New Survey of Black Parents Reveals Opinions and Experiences in Schools, Desires for Future

Black parents believe core academic subjects are extremely important for students in Kindergarten through eighth grade, and prioritize independent thinking and core subject for high schoolers, a just-released national survey of Black parents finds. Bullying is the most common struggle their students face in school, and only a quarter of Black parents believe education should stay the same in the future as it is today.

The survey, conducted in early 2023 by EdChoice in partnership with Morning Consult, polled 1,311 Black parents of school-aged children to better understand their unique perspectives, experiences, concerns and preferences. The results were previewed and discussed during a panel discussion at SXSWEDU last week in Austin, Texas.

“One of the things that we don’t get to do as Black parents is be heard,” Janelle Wood, founder and CEO of Black Mothers Forum, Inc, said. “When I looked at this data, it definitely was reflective of what we’ve been doing all along. We knew that Black parents wanted a choice. … They wanted a safer and more supportive learning environment for their children. This is what this data shows. They are open to any educational opportunity or option other than the one they currently have sitting before them.”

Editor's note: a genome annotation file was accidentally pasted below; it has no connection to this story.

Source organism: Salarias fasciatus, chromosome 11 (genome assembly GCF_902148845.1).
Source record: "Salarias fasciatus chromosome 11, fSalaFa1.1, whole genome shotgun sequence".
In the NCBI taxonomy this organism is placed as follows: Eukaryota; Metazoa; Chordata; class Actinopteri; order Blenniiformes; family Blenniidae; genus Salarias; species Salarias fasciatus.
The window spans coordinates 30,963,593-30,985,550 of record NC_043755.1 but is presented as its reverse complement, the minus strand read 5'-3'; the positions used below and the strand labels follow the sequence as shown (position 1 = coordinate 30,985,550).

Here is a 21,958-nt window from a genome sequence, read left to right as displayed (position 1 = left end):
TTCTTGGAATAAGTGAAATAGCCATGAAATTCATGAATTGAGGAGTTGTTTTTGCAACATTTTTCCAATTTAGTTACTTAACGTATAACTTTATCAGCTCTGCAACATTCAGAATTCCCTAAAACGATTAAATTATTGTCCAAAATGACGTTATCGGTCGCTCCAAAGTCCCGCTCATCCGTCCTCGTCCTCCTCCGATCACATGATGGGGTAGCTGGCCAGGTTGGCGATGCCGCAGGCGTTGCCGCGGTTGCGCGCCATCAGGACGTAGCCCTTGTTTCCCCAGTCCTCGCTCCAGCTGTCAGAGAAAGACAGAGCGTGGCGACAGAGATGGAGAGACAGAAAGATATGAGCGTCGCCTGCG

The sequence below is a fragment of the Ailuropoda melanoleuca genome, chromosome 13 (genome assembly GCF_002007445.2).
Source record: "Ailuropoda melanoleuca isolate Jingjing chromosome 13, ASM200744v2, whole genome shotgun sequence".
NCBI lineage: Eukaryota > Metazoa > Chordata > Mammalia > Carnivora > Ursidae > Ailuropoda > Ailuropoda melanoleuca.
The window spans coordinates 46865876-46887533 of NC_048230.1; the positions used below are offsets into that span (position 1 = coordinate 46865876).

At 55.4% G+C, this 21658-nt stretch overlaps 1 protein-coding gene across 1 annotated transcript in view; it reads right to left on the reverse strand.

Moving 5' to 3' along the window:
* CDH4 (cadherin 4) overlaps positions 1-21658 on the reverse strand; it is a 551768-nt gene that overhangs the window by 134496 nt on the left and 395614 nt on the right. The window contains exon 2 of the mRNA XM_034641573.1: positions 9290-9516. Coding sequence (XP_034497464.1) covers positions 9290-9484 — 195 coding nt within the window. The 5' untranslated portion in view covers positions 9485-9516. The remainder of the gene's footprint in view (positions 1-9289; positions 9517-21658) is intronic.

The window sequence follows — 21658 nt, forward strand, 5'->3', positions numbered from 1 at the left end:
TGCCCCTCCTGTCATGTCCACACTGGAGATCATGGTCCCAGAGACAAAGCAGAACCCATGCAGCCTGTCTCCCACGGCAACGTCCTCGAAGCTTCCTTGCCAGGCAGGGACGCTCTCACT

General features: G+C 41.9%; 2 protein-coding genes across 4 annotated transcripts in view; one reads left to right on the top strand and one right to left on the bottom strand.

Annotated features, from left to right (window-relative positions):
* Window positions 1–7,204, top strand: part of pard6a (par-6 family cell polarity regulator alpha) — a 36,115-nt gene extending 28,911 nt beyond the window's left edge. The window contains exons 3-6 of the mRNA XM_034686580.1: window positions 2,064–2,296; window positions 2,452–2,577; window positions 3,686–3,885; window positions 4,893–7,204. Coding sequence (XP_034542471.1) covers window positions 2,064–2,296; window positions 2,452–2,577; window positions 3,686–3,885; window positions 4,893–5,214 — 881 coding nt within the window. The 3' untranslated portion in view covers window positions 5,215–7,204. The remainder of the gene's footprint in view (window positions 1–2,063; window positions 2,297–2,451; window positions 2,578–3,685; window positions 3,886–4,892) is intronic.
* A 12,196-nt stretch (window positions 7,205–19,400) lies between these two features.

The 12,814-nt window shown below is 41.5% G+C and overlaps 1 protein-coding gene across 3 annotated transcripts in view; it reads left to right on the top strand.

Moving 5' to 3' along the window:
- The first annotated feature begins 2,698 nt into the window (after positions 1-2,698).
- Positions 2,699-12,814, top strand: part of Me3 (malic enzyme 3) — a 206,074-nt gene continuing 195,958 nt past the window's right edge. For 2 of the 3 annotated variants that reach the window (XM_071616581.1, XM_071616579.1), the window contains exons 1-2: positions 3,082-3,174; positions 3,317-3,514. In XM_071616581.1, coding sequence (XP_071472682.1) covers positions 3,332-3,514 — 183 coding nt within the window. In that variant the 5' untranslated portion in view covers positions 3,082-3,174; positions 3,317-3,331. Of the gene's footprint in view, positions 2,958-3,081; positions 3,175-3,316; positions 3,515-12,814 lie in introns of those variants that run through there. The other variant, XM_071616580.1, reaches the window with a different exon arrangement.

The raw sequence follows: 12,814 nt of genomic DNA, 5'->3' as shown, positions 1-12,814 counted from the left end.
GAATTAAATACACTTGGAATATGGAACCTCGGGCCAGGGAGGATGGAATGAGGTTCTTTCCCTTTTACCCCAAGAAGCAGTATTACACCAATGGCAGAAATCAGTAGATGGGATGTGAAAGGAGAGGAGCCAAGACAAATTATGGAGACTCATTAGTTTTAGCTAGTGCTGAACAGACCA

The survey asked parents about a range of topics, from post-pandemic learning, to what they think is most important for their children to learn in school, to changes they’d like to see moving forward. The full results of the survey can be viewed here; an overview of the findings is here. Key takeaways include:

  • The Majority of Black parents believe there were important changes/lessons learned during the pandemic that should continue to be implemented, and only a quarter of Black parents believe education should stay the same as it is today.
  • The majority of Black parents think school choice policies like open enrollment, charter schools, school vouchers, and ESAs are fair.
  • Charter schools and open enrollment are seen as the most accessible school choice policies according to Black Parents. Only half of Black parents view education savings accounts and school vouchers as accessible.
  • Homeschooling receives broad support across all demographics, and those who support it believe it is a safer option than traditional schooling environments and allows children to have a more personalized learning experience.

“It’s really important for those of us who are interested in Black education to make sure that we have access to data, that we are included in samples, that we make sure the representation is there,” said Constance Lindsay, PhD. “[During the pandemic] I really had a problem with how data was used, how data was collected, and the absence of our voices in the data-collection process. What I think is so cool about this particular study is that it really is elevating that Black parent voice which is usually missing in these conversations.”

To learn more about the study or to be connected with someone at EdChoice, contact Chantal Lovell at, or 989-251-8388.

EdChoice is a nonprofit, nonpartisan organization working to empower every family to choose the learning environment that fits their children’s needs best. Learn more at